HOST:  Get out, vulture! Or I’ll turn the people loose after you.

COOPER:  Yes, yes. Remember the prophet’s words: “Woe unto you that desire the day of the Lord! to what end is it for you? the day of the Lord is darkness, and not light… I hate, I despise your feast days, and I will not smell in your solemn assemblies… Take thou away from me the noise of thy songs; for I will not hear the melody of thy viols.” (exits)

People begin to gather: burghers, soldiers, students.


SERGEANT MAJOR (enters; to the Host):  And this is the famous — what’s it called?

HOST (rattles off):  Auerbachs Hof with the famous Auerbachskeller. According to the stories, Dr. Faust practiced his hocus-pocus here, which is pictured on the walls. But its greater claim to fame is a historic event that reached its full significance today. It was here in 1519 that Luther, after seventeen days of a public disputation with Dr. Eck, accepted his friend Auerbach’s hospitality; and out of this cask—it’s an actual Rauenthaler—replenished his depleted powers.

SERGEANT MAJOR (knocks on the cask):  A beautiful piece.

HOST:  Holds five thousand pitchers.

SERGEANT MAJOR:  Five thousand? Impressive.

HOST:  And today the Swedish king has promised to honor our mass—

SERGEANT MAJOR:  Oh? There will be a mass?

HOST (provoked):  We call our annual market fair mass— The Swedish king, as I was about to say, will an empty a mug in honor of the victory when he comes. (angry) Have I been clear enough?

SERGEANT MAJOR:  Yes, of course. But the king doesn’t empty “mugs.”

HOST:  Well, a glass then, a stein, a quart, a pitcher, a tankard — whatever the hell you want to call it.

SERGEANT MAJOR (to himself):  Five thousand pitchers?

HOST (enraged):  Fifty thousand, five hundred thousand, millions, if you like. Flay me like a cod if you think I’m standing here lying; and that Dr. Luther drank here, you can find testimony on parchment about that — with seals, stamps, signatures, all of it. Good enough?

SERGEANT MAJOR:  Did you hear that the queen of Sweden is coming too?

HOST:  Yes, I did. She’s already here.

SERGEANT MAJOR:  And the students from Wittenberg will be part of the parade. The students. Do you follow?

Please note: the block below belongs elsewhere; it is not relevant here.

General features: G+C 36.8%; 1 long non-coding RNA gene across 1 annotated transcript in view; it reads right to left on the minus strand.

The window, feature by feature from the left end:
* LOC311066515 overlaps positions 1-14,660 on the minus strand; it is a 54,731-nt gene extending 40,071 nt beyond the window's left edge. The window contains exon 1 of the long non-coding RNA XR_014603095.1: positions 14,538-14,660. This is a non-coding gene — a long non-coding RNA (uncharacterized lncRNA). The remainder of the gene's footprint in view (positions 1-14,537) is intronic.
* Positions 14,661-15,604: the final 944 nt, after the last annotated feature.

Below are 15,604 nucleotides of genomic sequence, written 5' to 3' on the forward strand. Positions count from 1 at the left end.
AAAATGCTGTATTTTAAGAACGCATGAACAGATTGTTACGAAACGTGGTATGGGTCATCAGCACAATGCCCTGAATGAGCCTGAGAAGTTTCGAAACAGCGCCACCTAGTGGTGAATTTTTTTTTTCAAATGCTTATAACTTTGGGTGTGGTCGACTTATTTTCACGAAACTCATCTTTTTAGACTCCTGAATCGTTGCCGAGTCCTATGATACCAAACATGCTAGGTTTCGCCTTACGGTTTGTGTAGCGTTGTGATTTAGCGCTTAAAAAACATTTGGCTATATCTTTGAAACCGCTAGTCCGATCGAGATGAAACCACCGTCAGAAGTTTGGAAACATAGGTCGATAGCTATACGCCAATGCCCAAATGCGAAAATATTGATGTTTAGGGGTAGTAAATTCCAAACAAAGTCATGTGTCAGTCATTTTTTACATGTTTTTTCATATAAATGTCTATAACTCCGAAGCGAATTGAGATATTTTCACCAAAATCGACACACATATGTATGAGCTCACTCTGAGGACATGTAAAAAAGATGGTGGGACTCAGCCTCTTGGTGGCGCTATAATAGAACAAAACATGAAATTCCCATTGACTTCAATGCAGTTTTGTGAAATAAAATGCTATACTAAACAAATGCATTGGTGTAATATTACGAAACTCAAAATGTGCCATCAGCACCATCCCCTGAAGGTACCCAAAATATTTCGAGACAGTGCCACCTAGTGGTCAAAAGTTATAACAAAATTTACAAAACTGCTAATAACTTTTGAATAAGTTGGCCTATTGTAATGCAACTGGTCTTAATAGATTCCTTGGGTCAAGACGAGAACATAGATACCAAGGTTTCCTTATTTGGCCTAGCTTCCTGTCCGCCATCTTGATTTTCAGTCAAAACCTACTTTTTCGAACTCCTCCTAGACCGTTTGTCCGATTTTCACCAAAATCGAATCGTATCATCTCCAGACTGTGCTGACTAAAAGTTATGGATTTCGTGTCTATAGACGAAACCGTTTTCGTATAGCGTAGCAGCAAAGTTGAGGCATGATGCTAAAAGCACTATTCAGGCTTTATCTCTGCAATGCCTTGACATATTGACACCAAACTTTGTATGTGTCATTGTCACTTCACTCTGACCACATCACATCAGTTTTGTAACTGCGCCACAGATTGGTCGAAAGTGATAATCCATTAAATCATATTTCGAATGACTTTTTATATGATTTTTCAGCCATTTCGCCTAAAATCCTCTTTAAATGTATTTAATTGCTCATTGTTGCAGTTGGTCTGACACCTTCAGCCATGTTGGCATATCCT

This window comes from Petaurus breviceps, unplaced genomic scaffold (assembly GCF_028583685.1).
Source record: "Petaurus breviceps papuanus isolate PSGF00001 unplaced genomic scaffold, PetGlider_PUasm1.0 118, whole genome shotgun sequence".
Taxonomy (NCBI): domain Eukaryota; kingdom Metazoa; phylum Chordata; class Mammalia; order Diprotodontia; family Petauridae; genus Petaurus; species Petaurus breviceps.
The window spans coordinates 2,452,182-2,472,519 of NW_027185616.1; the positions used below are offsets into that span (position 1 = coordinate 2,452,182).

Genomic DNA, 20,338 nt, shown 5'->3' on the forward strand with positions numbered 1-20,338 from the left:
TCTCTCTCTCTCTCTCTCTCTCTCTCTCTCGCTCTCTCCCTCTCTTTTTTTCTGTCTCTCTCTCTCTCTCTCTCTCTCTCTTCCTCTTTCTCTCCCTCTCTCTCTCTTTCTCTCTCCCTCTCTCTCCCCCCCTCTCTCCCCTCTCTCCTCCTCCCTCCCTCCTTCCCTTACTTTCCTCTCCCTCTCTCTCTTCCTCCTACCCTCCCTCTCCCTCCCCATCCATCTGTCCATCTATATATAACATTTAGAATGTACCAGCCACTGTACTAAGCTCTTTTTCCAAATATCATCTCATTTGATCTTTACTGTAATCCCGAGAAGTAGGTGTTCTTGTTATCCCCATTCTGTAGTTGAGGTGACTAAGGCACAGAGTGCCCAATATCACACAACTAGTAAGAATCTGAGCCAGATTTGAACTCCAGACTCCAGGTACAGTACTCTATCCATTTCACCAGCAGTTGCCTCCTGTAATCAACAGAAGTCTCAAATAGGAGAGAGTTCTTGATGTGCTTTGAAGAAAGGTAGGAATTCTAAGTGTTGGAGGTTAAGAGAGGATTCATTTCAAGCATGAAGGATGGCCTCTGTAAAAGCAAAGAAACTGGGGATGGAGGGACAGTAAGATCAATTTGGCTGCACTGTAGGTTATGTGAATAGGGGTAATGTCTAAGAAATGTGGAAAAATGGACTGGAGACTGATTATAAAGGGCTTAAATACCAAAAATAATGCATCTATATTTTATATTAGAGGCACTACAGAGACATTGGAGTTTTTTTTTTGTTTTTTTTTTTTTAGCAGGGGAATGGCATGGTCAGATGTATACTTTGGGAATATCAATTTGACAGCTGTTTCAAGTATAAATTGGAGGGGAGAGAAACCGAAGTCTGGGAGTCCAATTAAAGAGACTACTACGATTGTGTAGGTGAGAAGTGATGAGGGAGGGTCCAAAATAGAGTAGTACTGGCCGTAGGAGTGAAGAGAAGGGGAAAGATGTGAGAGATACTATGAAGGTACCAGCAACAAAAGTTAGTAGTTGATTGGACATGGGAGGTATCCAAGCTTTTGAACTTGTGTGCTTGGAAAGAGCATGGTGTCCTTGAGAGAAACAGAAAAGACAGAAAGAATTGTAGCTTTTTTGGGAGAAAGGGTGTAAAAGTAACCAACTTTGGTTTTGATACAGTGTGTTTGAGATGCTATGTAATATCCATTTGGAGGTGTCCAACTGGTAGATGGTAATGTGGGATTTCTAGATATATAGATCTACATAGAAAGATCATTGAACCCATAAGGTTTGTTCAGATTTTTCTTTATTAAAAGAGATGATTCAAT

HOST (shouting):  Yes.

SERGEANT MAJOR:  Good! — — — Ah, there’s the quartermaster — and the kid with the trumpet.


QUARTERMASTER:  The Sabbath, a blessèd day.

SERGEANT MAJOR:  For us, yes. But I guess the Lord knows His business. (to the Trumpeter) Well, rascal, you blasted us to victory.

TRUMPETER:  Yes, of course!

SERGEANT MAJOR:  And now you’re in the famous Auerbachs Hof. There’s Dr. Faust, and there’s Dr. Luther hanging over there; there’s Luther’s Rauenthal cask that holds five thousand pitchers; and here’s where we’ll be celebrating.

QUARTERMASTER:  Sergeant. Listen.

SERGEANT MAJOR:  I’m listening.

QUARTERMASTER:  Well, I wanted to say — it seems like something’s not right (points at his forehead) in here.

SERGEANT MAJOR:  Have you lost your mind?

QUARTERMASTER:  No, I haven’t, but something else happened… I’ve stopped researching the secrets that surround us.

SERGEANT MAJOR:  And maybe started drinking?

QUARTERMASTER:  Not exactly.

SERGEANT MAJOR:  So there are temptations now?

QUARTERMASTER:  No, I wouldn’t go that far. But if drinking is a meaningless act, then it can’t be a temptation. For me to drink is a simple, natural thing —

SERGEANT MAJOR:  That’s what I think too.

QUARTERMASTER:  —and hence, it’s not a temptation.

SERGEANT MAJOR:  Good Lord, what a Jesuit—you’ve been converted. In reverse.

QUARTERMASTER:  Through the battle to peace. I’ve stopped fighting my desires, and now I have peace.

SERGEANT MAJOR:  Just like the Elector of Saxony who suddenly stopped fighting, turned his back on Tilly, and started running. May he go in peace — and you too, you old hypocrite. (goes)

QUARTERMASTER (going):  Yes, well, you don’t understand.

Boys enter.

TRUMPETER (proud):  What do you want?

BOY I:  We just wanted a look — at you.

TRUMPETER:  Hey, you jerks, I’m His Majesty’s trumpeter. I led the battle. I mean, I started it.

BOY II:  Oh, you started it, Nils? Do you know what that gets you?

TRUMPETER:  If you call me Nisse, I’ll kill you.

BOY II:  Aww, listen to Nisse

BOY I:  Punch him in the lip, so he can’t blow the trumpet right any more.

TRUMPETER:  Watch it, or I’ll go tell the king. Yes, I know the king! He patted me on the head and said I was great and now I get to signal the start of the banquet but if you touch me you’ll have to ride the wooden horse like an in-sub-ordin-ate-traitor. Know what that is?

Boy I starts crying and runs off with the others.


Erik Ralåmb enters, dressed in his usual black with white and red plumes in his hat. Gustaf Gustafsson dressed as a student.

RALÅMB (very upset):  And that’s why you came. Only because of that?

GUSTAF G.:  Only to see my father, who can’t actually be my father.

RALÅMB:  Go ahead, but your timing is bad. The king is just seeing his queen again for the first time in a year.

GUSTAF G.:  That may be, but consider it from my point of view. All my friends from Wittenberg are coming here to greet the hero from the north. I’m the only one who can’t.

RALÅMB:  But you must know that for the queen your very existence is living proof of the sin her consort committed—